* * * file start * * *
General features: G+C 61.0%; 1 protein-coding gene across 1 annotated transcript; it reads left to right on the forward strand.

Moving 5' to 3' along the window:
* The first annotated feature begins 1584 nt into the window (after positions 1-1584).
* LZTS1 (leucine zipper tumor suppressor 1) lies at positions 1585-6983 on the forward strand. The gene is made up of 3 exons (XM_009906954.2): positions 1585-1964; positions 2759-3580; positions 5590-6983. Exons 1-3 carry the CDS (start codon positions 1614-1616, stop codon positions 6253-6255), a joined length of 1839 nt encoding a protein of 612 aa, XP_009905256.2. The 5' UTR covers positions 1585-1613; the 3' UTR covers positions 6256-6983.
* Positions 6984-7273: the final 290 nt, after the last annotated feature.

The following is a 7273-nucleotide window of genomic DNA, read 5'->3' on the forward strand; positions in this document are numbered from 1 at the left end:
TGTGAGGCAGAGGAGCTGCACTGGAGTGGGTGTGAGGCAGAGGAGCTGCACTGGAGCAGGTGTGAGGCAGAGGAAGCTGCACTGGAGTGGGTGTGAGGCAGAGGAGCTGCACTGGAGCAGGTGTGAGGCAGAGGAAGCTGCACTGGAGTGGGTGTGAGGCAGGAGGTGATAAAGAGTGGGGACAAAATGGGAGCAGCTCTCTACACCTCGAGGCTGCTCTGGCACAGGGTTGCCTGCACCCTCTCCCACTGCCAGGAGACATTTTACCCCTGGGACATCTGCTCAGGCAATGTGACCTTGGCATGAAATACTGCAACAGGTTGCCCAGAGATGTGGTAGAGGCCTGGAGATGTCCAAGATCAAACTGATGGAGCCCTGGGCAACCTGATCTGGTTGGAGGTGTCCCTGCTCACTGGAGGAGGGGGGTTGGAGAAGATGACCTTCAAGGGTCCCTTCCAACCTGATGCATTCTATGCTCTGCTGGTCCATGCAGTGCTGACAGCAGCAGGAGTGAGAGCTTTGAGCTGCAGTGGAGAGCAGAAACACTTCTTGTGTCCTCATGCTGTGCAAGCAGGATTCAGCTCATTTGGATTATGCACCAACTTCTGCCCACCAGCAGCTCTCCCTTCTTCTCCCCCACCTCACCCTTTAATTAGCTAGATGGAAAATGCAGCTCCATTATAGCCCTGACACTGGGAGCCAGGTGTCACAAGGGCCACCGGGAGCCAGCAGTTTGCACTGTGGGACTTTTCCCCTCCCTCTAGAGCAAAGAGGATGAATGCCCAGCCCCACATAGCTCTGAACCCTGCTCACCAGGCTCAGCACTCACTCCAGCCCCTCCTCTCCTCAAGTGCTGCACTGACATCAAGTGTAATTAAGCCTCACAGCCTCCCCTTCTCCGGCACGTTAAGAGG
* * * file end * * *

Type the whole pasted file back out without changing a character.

General features: G+C 61.0%; 1 protein-coding gene across 1 annotated transcript; it reads left to right on the forward strand.

Moving 5' to 3' along the window:
* The first annotated feature begins 1584 nt into the window (after positions 1-1584).
* LZTS1 (leucine zipper tumor suppressor 1) lies at positions 1585-6983 on the forward strand. The gene is made up of 3 exons (XM_009906954.2): positions 1585-1964; positions 2759-3580; positions 5590-6983. Exons 1-3 carry the CDS (start codon positions 1614-1616, stop codon positions 6253-6255), a joined length of 1839 nt encoding a protein of 612 aa, XP_009905256.2. The 5' UTR covers positions 1585-1613; the 3' UTR covers positions 6256-6983.
* Positions 6984-7273: the final 290 nt, after the last annotated feature.

The following is a 7273-nucleotide window of genomic DNA, read 5'->3' on the forward strand; positions in this document are numbered from 1 at the left end:
TGTGAGGCAGAGGAGCTGCACTGGAGTGGGTGTGAGGCAGAGGAGCTGCACTGGAGCAGGTGTGAGGCAGAGGAAGCTGCACTGGAGTGGGTGTGAGGCAGAGGAGCTGCACTGGAGCAGGTGTGAGGCAGAGGAAGCTGCACTGGAGTGGGTGTGAGGCAGGAGGTGATAAAGAGTGGGGACAAAATGGGAGCAGCTCTCTACACCTCGAGGCTGCTCTGGCACAGGGTTGCCTGCACCCTCTCCCACTGCCAGGAGACATTTTACCCCTGGGACATCTGCTCAGGCAATGTGACCTTGGCATGAAATACTGCAACAGGTTGCCCAGAGATGTGGTAGAGGCCTGGAGATGTCCAAGATCAAACTGATGGAGCCCTGGGCAACCTGATCTGGTTGGAGGTGTCCCTGCTCACTGGAGGAGGGGGGTTGGAGAAGATGACCTTCAAGGGTCCCTTCCAACCTGATGCATTCTATGCTCTGCTGGTCCATGCAGTGCTGACAGCAGCAGGAGTGAGAGCTTTGAGCTGCAGTGGAGAGCAGAAACACTTCTTGTGTCCTCATGCTGTGCAAGCAGGATTCAGCTCATTTGGATTATGCACCAACTTCTGCCCACCAGCAGCTCTCCCTTCTTCTCCCCCACCTCACCCTTTAATTAGCTAGATGGAAAATGCAGCTCCATTATAGCCCTGACACTGGGAGCCAGGTGTCACAAGGGCCACCGGGAGCCAGCAGTTTGCACTGTGGGACTTTTCCCCTCCCTCTAGAGCAAAGAGGATGAATGCCCAGCCCCACATAGCTCTGAACCCTGCTCACCAGGCTCAGCACTCACTCCAGCCCCTCCTCTCCTCAAGTGCTGCACTGACATCAAGTGTAATTAAGCCTCACAGCCTCCCCTTCTCCGGCACGTTAAGAGG